I am a proud graduate of Boston College’s Connell School of Nursing class of 2011. During my undergraduate career, I participated in the KILN program, wherein I gained valuable skills that transformed me into the confident and exceptional leader I am today. Subsequently, I obtained my license as a registered nurse in Connecticut. The year 2015 will mark my third anniversary as an employee at Bridgeport Hospital where I am a Professional Nurse on the cardiology/telemetry unit. Last year was extremely exciting for me because I was invited to attend Bridgeport’s Employee Recognition dinner for leaving a memorable impression on numerous patient clienteles. In addition, my strong advocacy for healing through bundled care initiatives led me to become a council member for the Help Us Support Healing Campaign. Lastly, I was recently nominated and got accepted as a member of the Bridgeport Hospital’s Nursing Shared Governance Quality & Safety Council, which oversees quality and patient safety initiatives consistent with established state, federal and regulatory standards. Regarding future endeavors, my experience at Boston College’s CSON encouraged me to practice excellence through higher education. Thus, I am researching a few programs to obtain a master’s of science in nursing degree.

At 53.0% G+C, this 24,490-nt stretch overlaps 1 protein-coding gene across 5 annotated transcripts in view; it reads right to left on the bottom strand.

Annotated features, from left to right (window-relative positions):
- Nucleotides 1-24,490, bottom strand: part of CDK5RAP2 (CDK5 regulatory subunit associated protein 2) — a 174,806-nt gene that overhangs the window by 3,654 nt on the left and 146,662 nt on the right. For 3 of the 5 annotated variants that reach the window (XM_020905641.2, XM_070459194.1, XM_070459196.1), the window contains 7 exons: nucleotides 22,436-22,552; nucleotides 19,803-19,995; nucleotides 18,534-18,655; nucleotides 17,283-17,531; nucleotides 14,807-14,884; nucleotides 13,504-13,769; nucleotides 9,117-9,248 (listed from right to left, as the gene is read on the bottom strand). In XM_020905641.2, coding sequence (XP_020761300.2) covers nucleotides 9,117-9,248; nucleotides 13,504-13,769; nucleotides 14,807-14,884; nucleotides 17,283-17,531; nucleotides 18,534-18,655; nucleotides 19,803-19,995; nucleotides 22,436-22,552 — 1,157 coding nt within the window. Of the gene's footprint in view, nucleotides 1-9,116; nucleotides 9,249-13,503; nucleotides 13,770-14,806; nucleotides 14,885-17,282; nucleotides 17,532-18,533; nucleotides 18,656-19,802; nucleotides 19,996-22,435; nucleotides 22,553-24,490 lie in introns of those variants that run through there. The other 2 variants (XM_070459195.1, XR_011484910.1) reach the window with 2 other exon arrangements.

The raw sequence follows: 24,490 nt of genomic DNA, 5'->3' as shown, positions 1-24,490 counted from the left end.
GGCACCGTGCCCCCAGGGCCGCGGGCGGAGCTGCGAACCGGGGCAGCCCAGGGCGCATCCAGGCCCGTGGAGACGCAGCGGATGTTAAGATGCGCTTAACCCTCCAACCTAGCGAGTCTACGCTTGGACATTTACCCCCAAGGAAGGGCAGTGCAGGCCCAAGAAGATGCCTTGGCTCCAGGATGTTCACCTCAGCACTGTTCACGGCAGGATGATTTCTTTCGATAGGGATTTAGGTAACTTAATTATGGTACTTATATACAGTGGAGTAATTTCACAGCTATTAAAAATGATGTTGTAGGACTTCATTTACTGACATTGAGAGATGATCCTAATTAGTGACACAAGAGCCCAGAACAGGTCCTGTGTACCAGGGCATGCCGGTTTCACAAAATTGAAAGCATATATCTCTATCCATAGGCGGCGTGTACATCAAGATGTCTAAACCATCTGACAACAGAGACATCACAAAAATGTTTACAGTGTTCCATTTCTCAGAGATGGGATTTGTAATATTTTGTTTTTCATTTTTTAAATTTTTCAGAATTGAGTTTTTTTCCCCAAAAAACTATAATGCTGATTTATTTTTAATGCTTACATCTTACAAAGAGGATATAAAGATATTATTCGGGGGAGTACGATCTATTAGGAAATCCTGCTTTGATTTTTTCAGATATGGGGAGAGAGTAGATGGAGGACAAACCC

Throughout my undergraduate career, I received numerous advice about being a new nurse, which I would like to share with all of you, especially those who are about to enter the workforce.

  • After determining what unit you will be working on, gain a thorough understanding of your unit. For example, know where things are located, review polices, and know common meds, labs with ranges, test/procedures, and patient population. This will take time but it will help you to anticipate patients’ needs and avoid possible short-comings.
  • After becoming familiar with your unit, learn to manage your time by staying organized and flexible. Honestly, I still go to work at least 30 minutes early to review my assigned patient list and their plan of care.
  • Develop a written format of recording information. Do not rely on memory because forgetting a task can adversely affect the patient directly or delay their plan of care.
  • Never assume; always ask.
  • Make compassion a habit by establishing trust with your co-workers as well as patients.
  • You will meet numerous patients with differing needs but one commonality: they are human beings trusting you to take care of them during a vulnerable time. Therefore, maintain professionalism by always providing quality patient-centered care, properly addressing your patients, and inquiring about their preferences.
  • Overall, striving to be a good nurse is a common desire but challenge yourself to be a better nurse. How? By remembering to love yourself first. Maintain compliance with credentials (licensure, CE’s credits, competence workshops, etc). Get involved in hospital organizations. Maintain your health. Stay current with healthcare events. Value your relationships (family, friends, etc). The list goes on but stay calm, humble, and have faith.

I would like to end this post with one more advice to current nursing students. Learning should be synonymous to breathing. Absolutely LOVE what you do. Let the lives of others inspire you so you can CONTINUE to love what you do!

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